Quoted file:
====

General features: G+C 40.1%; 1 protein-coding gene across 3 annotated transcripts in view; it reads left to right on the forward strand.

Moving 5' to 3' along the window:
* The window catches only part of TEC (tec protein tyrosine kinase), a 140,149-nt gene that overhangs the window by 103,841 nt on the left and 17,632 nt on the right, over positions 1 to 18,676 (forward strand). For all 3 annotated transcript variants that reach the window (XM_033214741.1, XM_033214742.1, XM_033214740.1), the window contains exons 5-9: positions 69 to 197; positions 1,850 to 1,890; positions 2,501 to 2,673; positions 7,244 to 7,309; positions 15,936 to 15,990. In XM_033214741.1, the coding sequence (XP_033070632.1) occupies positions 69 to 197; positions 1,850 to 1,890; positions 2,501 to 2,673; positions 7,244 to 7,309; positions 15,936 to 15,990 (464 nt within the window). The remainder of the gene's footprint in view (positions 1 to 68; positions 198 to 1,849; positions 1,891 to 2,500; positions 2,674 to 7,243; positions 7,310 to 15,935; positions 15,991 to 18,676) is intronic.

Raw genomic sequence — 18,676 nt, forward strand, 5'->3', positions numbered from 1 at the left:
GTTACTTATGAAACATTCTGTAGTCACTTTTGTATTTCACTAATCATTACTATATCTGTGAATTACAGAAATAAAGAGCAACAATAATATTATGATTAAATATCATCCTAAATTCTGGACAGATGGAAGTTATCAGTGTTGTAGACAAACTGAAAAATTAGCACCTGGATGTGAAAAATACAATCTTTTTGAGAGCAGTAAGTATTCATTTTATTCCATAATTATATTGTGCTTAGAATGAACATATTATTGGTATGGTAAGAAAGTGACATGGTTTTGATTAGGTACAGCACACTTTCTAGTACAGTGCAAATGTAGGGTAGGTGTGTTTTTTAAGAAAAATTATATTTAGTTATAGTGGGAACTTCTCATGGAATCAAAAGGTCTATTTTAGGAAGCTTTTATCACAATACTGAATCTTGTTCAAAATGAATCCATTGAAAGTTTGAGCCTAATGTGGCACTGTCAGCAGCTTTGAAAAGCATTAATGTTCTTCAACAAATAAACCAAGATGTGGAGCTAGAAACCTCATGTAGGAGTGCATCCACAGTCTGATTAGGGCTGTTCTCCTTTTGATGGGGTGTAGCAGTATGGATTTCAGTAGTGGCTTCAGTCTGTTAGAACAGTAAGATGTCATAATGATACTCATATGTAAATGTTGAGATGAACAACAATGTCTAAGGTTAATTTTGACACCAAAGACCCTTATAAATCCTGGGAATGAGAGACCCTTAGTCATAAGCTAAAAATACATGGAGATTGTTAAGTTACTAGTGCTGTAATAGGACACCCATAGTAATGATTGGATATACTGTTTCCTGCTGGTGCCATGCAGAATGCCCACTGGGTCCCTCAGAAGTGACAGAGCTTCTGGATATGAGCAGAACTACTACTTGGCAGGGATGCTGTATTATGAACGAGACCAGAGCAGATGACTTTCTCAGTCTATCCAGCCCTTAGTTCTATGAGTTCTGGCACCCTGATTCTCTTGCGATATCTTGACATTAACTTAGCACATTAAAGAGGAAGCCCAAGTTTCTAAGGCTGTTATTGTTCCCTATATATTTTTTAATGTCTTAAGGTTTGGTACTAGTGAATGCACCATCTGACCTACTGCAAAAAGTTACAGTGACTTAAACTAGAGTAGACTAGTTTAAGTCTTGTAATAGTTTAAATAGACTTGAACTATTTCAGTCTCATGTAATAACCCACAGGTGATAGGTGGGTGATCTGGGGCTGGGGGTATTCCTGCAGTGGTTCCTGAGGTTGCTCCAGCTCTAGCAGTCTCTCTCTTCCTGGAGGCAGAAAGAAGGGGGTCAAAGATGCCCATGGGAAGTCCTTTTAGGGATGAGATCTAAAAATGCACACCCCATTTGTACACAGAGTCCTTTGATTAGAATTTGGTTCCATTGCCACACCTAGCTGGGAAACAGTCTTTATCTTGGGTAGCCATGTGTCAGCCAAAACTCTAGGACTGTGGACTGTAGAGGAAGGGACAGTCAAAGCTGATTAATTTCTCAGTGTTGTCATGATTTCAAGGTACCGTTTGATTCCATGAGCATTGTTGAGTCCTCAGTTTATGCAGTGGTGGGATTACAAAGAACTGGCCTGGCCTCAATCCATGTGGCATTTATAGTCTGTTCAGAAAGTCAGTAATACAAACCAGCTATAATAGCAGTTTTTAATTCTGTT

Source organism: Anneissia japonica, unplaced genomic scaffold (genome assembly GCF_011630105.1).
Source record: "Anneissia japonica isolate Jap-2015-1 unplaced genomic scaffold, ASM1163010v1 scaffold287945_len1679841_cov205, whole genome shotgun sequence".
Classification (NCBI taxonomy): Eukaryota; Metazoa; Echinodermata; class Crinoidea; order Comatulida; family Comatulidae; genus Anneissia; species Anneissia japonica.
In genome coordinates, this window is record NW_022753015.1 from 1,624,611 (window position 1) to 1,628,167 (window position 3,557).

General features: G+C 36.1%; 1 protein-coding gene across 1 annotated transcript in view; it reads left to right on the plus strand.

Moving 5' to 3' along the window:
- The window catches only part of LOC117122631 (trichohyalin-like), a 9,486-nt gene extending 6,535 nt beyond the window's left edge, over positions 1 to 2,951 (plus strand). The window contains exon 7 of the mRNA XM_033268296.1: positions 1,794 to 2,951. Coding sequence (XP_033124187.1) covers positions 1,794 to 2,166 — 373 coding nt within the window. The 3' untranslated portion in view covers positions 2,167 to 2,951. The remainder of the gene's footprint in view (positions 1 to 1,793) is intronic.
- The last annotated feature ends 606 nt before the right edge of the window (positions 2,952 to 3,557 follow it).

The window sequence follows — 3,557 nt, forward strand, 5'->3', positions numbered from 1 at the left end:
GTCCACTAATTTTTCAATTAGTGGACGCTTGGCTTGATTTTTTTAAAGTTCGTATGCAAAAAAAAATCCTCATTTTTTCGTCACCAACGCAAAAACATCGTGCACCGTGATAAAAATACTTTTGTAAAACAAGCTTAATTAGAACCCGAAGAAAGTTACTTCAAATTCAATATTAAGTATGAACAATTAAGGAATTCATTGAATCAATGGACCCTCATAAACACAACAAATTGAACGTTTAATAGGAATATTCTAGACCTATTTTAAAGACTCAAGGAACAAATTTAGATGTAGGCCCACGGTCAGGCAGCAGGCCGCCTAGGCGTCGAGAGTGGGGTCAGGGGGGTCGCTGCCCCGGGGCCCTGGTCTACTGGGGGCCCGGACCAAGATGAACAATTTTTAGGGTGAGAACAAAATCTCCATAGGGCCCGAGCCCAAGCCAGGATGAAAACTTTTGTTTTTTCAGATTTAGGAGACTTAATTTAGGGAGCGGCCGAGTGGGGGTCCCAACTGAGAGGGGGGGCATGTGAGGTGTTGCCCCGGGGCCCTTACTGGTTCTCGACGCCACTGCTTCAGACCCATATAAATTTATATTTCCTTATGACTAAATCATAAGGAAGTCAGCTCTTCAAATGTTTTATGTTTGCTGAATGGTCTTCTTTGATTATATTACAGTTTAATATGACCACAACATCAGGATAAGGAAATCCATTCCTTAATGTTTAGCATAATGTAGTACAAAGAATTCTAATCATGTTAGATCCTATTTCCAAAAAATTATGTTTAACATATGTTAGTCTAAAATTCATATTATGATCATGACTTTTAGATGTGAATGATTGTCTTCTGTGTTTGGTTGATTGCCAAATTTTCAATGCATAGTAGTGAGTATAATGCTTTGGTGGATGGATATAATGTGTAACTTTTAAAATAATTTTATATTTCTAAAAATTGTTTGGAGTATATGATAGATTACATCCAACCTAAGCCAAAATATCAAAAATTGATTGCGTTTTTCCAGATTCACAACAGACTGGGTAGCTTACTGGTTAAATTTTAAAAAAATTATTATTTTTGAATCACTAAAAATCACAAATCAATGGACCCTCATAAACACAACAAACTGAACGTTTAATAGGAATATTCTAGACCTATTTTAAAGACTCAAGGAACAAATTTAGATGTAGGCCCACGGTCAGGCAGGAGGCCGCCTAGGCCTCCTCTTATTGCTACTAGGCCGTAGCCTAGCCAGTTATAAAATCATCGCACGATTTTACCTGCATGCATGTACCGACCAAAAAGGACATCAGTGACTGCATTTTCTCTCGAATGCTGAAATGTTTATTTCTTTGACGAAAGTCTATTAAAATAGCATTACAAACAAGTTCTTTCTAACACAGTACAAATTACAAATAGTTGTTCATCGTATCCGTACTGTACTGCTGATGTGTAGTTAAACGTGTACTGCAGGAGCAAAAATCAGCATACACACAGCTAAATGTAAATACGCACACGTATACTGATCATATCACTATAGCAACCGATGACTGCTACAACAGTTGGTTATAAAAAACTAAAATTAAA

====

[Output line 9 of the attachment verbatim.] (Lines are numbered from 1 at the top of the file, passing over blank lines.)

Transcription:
In genome coordinates, this window is record NW_022753015.1 from 1,624,611 (window position 1) to 1,628,167 (window position 3,557).